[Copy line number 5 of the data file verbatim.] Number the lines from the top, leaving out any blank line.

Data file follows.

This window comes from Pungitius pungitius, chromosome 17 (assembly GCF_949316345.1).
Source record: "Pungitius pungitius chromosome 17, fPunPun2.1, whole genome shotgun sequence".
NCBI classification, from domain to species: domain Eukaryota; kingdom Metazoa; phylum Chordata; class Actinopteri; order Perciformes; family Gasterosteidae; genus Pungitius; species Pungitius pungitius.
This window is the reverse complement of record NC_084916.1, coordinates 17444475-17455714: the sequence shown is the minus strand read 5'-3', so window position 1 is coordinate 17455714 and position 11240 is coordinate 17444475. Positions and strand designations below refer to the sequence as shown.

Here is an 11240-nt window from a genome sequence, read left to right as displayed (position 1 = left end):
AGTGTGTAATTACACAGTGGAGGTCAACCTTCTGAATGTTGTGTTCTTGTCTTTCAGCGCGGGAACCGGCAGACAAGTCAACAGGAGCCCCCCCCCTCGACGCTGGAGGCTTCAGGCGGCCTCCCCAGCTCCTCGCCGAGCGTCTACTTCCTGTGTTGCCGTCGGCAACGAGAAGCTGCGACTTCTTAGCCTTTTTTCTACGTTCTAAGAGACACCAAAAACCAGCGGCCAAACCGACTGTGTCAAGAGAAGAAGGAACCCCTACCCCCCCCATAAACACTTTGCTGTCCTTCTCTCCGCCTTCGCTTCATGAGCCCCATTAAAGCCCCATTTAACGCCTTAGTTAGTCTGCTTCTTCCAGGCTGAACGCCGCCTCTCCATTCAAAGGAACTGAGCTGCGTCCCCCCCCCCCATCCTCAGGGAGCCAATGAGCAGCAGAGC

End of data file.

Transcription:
Here is an 11240-nt window from a genome sequence, read left to right as displayed (position 1 = left end):